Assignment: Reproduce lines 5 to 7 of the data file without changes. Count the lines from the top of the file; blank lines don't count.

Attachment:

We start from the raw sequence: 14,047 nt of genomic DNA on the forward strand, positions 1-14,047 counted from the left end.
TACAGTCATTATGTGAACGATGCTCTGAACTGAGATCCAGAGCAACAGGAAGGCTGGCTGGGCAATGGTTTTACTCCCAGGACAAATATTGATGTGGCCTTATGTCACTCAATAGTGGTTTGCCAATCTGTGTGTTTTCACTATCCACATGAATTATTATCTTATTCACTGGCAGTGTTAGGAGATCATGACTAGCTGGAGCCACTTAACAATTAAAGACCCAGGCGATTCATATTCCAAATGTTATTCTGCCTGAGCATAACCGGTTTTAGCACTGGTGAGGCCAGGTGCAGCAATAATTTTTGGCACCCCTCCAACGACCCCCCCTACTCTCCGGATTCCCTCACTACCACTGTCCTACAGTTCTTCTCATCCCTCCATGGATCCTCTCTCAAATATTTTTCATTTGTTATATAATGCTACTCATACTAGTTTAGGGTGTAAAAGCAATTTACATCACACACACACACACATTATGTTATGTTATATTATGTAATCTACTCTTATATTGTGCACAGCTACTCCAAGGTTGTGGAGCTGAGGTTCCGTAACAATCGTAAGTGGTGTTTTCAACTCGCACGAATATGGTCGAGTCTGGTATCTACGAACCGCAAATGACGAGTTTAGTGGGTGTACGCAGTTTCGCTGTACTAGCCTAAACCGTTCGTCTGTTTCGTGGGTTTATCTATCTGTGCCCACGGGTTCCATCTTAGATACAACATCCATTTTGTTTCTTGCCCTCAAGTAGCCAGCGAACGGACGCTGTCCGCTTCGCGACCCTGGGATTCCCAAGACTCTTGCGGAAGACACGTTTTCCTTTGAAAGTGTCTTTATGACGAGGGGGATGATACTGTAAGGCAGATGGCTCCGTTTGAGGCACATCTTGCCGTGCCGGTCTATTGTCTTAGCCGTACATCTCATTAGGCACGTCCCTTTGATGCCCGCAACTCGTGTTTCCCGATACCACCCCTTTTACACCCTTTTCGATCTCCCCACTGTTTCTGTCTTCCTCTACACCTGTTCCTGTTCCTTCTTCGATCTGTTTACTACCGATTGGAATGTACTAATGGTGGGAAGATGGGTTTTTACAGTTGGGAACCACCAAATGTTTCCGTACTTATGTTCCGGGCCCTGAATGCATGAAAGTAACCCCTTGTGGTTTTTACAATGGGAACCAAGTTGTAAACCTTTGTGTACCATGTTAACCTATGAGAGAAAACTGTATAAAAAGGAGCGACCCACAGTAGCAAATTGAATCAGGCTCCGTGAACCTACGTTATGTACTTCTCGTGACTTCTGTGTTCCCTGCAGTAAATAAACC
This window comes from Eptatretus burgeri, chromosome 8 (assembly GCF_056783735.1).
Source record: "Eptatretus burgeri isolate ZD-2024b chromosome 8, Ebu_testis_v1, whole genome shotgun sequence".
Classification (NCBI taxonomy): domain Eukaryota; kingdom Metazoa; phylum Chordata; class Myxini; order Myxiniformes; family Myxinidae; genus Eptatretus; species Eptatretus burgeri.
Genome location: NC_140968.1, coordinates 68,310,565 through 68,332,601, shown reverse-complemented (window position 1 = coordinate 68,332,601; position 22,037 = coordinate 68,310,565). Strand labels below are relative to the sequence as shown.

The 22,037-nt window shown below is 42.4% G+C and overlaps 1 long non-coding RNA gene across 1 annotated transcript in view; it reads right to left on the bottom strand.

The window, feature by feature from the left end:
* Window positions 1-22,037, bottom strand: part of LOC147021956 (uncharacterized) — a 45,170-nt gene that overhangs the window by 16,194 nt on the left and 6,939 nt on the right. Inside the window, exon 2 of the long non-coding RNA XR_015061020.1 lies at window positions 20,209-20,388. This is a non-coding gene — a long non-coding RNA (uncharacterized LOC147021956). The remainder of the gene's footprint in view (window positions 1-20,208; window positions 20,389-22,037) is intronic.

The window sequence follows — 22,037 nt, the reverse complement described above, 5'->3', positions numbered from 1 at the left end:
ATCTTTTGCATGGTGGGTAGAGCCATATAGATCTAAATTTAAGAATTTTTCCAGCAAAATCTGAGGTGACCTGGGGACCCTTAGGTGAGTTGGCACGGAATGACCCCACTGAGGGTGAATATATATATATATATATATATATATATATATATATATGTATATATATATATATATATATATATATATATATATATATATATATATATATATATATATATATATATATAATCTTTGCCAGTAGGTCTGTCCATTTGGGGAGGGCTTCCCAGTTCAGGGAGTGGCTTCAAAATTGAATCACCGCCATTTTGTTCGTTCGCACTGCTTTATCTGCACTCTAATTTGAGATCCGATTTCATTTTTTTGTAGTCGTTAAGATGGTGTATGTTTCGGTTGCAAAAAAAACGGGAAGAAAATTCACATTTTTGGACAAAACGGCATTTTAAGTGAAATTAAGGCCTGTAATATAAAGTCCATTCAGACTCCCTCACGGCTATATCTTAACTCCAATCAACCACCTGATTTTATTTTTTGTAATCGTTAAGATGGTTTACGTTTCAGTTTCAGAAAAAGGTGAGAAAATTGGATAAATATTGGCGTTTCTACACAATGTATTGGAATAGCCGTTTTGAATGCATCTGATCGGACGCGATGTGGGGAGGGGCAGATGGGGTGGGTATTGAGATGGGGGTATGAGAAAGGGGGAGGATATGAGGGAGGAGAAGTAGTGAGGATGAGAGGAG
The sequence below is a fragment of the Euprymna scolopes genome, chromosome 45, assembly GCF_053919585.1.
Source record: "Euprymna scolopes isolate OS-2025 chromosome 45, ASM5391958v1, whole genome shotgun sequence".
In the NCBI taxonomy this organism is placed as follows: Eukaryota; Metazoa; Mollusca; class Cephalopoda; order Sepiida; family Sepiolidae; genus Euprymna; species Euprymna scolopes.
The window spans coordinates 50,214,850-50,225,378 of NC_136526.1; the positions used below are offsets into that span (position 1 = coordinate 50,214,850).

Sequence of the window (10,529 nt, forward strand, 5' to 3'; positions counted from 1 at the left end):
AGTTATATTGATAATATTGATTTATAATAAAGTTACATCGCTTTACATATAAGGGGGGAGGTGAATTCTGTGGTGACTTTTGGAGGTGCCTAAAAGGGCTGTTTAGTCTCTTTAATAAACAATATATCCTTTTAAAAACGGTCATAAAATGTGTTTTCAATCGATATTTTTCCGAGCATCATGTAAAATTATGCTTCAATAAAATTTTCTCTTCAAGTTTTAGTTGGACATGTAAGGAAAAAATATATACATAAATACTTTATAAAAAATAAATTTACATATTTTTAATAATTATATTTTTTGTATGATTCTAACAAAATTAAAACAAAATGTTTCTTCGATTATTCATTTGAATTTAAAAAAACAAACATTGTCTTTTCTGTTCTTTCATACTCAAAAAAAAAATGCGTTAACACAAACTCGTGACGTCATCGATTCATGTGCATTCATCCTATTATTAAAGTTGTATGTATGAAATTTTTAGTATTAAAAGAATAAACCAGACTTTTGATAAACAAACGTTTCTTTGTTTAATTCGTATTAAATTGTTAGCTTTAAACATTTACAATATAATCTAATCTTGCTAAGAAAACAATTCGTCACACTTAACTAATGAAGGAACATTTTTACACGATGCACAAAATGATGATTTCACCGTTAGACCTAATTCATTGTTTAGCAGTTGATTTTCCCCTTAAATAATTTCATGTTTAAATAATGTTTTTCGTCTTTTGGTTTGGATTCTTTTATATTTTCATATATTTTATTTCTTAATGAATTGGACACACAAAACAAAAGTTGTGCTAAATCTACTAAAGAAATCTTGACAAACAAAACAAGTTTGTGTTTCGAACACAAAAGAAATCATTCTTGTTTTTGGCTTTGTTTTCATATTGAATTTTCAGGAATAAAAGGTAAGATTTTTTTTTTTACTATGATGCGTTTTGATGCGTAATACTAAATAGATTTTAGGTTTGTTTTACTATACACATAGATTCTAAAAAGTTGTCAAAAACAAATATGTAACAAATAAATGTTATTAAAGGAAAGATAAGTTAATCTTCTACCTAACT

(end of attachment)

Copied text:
Classification (NCBI taxonomy): domain Eukaryota; kingdom Metazoa; phylum Chordata; class Myxini; order Myxiniformes; family Myxinidae; genus Eptatretus; species Eptatretus burgeri.
Genome location: NC_140968.1, coordinates 68,310,565 through 68,332,601, shown reverse-complemented (window position 1 = coordinate 68,332,601; position 22,037 = coordinate 68,310,565). Strand labels below are relative to the sequence as shown.

The 22,037-nt window shown below is 42.4% G+C and overlaps 1 long non-coding RNA gene across 1 annotated transcript in view; it reads right to left on the bottom strand.